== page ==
Disruptive Customer Insights That Drive Competitive Advantage

As commoditisation inevitably hits industries, organisations struggle deeply with differentiation and financial growth. Opportunities for competitive advantage are often missed because of misalignment between decision-makers and what customers actually value.

We’ll discuss how “disruptive customer insights” can be applied to drive growth through differentiated strategy, innovation, enhanced customer experience and ultimately deliver financial results.

Joe Urbany, Ph.D. is Professor of Marketing in the Mendoza College of Business at the University of Notre Dame, Illinois. He was previously Associate Dean of Graduate Programs in the College. He received his Ph.D. from Ohio University.

Professor Urbany’s research and large volume of published work focuses on managerial decision-making, competitive strategy and buyer behaviour. He also consults to a wide range of organisations.

He has been cited by several media outlets, including U.S. News and World Report, USA Today, MSNBC, the Wall Street Journal, and in other international media.

Conversation Notes

  • Disruption is not only about change, it’s about opportunity.
  • Disrupt the value that customers feel they deserve, and what they actually receive.
  • The way you beat competitors is to understand customer decision making better than they do. Do this by conceptualising customer needs and work out how that relates to what is provided in your offering.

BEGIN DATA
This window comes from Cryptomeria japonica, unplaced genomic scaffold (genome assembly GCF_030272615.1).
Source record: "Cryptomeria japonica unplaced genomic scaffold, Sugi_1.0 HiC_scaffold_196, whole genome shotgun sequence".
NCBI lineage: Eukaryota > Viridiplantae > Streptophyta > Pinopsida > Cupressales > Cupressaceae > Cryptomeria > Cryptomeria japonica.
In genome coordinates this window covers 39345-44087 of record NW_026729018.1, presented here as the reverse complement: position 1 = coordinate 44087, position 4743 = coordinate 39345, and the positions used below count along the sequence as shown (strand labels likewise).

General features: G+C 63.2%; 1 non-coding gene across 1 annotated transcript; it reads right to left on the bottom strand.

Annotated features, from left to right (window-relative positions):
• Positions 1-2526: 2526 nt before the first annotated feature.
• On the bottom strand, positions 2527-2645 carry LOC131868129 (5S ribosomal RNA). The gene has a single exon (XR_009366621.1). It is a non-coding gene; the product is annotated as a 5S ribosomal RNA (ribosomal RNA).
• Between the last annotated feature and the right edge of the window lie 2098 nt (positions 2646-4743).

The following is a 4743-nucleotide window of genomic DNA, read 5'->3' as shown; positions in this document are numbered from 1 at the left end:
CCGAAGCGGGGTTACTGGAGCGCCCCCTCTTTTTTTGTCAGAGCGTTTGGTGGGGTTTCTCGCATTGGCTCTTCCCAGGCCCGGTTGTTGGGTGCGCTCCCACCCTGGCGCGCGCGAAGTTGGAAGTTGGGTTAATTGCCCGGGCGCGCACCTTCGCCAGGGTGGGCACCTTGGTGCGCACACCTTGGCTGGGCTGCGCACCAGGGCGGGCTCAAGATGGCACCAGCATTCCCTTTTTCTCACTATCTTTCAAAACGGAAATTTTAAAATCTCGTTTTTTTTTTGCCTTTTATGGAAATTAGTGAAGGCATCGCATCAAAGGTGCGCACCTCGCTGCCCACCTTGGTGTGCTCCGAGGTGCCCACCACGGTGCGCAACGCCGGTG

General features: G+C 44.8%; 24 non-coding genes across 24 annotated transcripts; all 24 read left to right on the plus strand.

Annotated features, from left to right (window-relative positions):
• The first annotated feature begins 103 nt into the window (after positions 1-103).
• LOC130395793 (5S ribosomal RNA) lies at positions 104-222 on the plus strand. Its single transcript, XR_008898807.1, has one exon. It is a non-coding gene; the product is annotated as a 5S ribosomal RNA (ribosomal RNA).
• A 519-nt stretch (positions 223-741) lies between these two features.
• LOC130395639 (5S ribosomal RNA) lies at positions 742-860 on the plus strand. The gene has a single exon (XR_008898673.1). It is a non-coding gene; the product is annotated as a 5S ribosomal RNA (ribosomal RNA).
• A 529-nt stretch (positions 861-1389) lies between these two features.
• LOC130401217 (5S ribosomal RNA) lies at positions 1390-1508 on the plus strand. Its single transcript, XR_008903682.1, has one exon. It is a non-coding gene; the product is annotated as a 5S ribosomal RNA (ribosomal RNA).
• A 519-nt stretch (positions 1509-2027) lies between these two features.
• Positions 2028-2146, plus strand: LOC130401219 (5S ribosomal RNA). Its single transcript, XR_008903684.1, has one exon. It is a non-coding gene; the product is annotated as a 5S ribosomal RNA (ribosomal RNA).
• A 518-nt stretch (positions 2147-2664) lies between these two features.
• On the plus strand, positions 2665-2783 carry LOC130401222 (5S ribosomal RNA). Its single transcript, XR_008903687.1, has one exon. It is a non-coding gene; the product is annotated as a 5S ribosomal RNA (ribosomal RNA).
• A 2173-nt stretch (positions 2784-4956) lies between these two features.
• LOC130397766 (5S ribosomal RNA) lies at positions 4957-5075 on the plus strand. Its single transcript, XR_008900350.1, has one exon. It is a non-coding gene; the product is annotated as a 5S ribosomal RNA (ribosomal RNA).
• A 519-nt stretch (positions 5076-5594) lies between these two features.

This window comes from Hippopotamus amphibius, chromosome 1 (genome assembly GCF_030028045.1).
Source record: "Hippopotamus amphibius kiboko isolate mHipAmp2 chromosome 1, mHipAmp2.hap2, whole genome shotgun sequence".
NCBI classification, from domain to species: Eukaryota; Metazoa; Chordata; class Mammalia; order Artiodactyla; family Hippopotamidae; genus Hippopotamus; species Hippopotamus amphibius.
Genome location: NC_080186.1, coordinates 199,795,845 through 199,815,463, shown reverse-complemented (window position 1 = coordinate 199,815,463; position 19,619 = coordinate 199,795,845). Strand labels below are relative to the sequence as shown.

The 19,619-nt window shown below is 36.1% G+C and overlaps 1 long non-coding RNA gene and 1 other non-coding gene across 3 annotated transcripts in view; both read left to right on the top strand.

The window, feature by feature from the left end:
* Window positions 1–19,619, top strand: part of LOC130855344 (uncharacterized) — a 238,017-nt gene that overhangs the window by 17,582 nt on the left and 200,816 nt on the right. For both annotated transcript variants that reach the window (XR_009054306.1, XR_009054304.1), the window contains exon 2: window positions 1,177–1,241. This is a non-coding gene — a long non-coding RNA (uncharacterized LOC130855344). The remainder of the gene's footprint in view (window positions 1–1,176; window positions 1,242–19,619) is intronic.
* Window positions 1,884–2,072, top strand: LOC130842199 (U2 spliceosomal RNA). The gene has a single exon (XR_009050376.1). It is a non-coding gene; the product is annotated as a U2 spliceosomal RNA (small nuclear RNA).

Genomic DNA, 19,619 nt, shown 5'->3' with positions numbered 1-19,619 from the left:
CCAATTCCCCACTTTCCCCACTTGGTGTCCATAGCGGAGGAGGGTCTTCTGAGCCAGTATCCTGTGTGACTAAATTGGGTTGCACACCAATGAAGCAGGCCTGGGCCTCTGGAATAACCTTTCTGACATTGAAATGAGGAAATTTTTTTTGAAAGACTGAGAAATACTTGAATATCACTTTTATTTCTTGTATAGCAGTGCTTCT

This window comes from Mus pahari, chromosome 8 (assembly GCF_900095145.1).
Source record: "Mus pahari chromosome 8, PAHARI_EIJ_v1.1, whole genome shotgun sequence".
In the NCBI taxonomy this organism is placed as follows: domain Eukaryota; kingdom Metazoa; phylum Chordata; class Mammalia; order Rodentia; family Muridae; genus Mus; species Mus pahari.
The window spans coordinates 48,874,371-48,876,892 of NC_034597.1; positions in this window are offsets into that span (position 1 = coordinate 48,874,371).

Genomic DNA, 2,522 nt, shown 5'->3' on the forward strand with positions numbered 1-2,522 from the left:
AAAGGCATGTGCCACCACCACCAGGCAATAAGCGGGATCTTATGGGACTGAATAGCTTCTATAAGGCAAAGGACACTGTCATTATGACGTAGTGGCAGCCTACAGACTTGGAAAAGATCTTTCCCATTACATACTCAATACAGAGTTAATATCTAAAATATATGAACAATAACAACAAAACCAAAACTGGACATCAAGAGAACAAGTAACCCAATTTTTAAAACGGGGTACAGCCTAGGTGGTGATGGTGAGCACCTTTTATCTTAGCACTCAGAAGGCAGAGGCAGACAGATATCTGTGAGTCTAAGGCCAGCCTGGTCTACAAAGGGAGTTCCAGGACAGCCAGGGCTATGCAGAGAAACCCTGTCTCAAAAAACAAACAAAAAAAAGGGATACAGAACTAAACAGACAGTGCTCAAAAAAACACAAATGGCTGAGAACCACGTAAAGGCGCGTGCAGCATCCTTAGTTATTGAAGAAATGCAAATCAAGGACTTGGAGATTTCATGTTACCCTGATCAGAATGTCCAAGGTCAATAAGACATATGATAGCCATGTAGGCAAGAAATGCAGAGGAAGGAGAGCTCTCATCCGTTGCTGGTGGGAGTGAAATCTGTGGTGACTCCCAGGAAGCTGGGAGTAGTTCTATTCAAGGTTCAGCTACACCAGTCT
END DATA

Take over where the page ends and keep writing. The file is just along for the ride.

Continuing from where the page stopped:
• It’s very important to get very focused on each customer and each competitor, that’s where you get the depth of insight and actionable opportunities.
  • There’s nothing more motivating than someone thinking you’re something you’re not. There’s also nothing more motivating than someone not recognising something you are.


“We tend to think of disruption as an ‘external’ focus, but we need to disrupt our internal organisation first. That’s where it all begins.”


Customer insights that drive competitive advantage

Have you ever tried to buy a wedding gift for an acquaintance? Tricky, isn’t it?

You may have an idea of what they might like, but you’re not sure and you want to buy them something they’ll appreciate and use. What about someone a bit closer to you? Maybe a cousin or someone you work alongside every day? Even then, it’s a gamble. What if they don’t like the colour you choose or the gift just doesn’t suit their lifestyle? The only way you can really know for sure is to ask them (or at least pick something that’s on their registry list).

So, what do you do when you want to offer something to your customers? How do you find out what they want so much that they’re willing to choose your product above others and pay for it? Again, there are really only 2 ways to find out. Guess or ask them.

The pros and cons of guessing

Guessing is not all bad. We can learn a lot from observing customer behaviour, informally or formally, over time and analysing it to predict trends. For example, experienced store managers can build up a good picture of what their customers like based on past orders. Market analysis helps to find general patterns as does observing similar organisations.

Within our own organisations, there is a lot of statistical data we can gather through sales patterns, feedback from our sales staff and website analytics. With information like this, we can get fairly close to knowing what our customers are looking for. So, how is it that we can still end up investing in products or services that nobody wants? Or, we get the right products but get the timing or marketing wrong?